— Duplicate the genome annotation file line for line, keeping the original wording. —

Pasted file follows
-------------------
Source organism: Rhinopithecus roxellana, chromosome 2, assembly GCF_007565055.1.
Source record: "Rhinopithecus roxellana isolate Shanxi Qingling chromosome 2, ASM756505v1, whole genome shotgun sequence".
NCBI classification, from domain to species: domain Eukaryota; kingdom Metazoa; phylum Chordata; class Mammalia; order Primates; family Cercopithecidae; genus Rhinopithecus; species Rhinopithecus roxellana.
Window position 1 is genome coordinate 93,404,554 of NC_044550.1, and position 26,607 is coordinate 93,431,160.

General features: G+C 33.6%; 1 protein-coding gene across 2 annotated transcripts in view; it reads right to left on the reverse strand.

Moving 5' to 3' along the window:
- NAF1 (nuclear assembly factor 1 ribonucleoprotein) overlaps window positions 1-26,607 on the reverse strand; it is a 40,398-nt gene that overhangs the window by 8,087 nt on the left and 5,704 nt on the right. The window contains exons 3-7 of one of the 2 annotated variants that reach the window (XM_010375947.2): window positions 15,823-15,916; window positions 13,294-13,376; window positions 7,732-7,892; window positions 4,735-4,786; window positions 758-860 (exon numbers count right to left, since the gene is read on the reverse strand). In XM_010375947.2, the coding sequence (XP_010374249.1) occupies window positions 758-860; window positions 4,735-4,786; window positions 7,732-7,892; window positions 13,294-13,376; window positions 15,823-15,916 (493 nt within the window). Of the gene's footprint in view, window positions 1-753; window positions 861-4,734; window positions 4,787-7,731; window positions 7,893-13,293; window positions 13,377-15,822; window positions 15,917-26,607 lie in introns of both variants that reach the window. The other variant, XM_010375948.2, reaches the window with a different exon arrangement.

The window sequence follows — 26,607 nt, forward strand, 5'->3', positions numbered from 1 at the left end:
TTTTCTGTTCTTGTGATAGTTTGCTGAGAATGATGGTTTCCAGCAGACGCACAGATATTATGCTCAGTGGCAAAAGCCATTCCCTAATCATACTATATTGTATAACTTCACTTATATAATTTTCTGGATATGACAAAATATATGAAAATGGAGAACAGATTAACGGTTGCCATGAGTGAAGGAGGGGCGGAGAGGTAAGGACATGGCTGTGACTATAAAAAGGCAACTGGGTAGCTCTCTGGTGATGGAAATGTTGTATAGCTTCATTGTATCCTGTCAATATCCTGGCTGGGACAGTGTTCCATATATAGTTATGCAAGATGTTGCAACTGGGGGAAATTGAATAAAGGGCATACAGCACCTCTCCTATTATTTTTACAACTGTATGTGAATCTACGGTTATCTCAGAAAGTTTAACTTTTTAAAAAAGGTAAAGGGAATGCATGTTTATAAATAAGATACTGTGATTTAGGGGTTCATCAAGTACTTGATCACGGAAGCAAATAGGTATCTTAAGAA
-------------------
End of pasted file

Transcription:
Source organism: Rhinopithecus roxellana, chromosome 2, assembly GCF_007565055.1.
Source record: "Rhinopithecus roxellana isolate Shanxi Qingling chromosome 2, ASM756505v1, whole genome shotgun sequence".
NCBI classification, from domain to species: domain Eukaryota; kingdom Metazoa; phylum Chordata; class Mammalia; order Primates; family Cercopithecidae; genus Rhinopithecus; species Rhinopithecus roxellana.
Window position 1 is genome coordinate 93,404,554 of NC_044550.1, and position 26,607 is coordinate 93,431,160.

General features: G+C 33.6%; 1 protein-coding gene across 2 annotated transcripts in view; it reads right to left on the reverse strand.

Moving 5' to 3' along the window:
- NAF1 (nuclear assembly factor 1 ribonucleoprotein) overlaps window positions 1-26,607 on the reverse strand; it is a 40,398-nt gene that overhangs the window by 8,087 nt on the left and 5,704 nt on the right. The window contains exons 3-7 of one of the 2 annotated variants that reach the window (XM_010375947.2): window positions 15,823-15,916; window positions 13,294-13,376; window positions 7,732-7,892; window positions 4,735-4,786; window positions 758-860 (exon numbers count right to left, since the gene is read on the reverse strand). In XM_010375947.2, the coding sequence (XP_010374249.1) occupies window positions 758-860; window positions 4,735-4,786; window positions 7,732-7,892; window positions 13,294-13,376; window positions 15,823-15,916 (493 nt within the window). Of the gene's footprint in view, window positions 1-753; window positions 861-4,734; window positions 4,787-7,731; window positions 7,893-13,293; window positions 13,377-15,822; window positions 15,917-26,607 lie in introns of both variants that reach the window. The other variant, XM_010375948.2, reaches the window with a different exon arrangement.

The window sequence follows — 26,607 nt, forward strand, 5'->3', positions numbered from 1 at the left end:
TTTTCTGTTCTTGTGATAGTTTGCTGAGAATGATGGTTTCCAGCAGACGCACAGATATTATGCTCAGTGGCAAAAGCCATTCCCTAATCATACTATATTGTATAACTTCACTTATATAATTTTCTGGATATGACAAAATATATGAAAATGGAGAACAGATTAACGGTTGCCATGAGTGAAGGAGGGGCGGAGAGGTAAGGACATGGCTGTGACTATAAAAAGGCAACTGGGTAGCTCTCTGGTGATGGAAATGTTGTATAGCTTCATTGTATCCTGTCAATATCCTGGCTGGGACAGTGTTCCATATATAGTTATGCAAGATGTTGCAACTGGGGGAAATTGAATAAAGGGCATACAGCACCTCTCCTATTATTTTTACAACTGTATGTGAATCTACGGTTATCTCAGAAAGTTTAACTTTTTAAAAAAGGTAAAGGGAATGCATGTTTATAAATAAGATACTGTGATTTAGGGGTTCATCAAGTACTTGATCACGGAAGCAAATAGGTATCTTAAGAA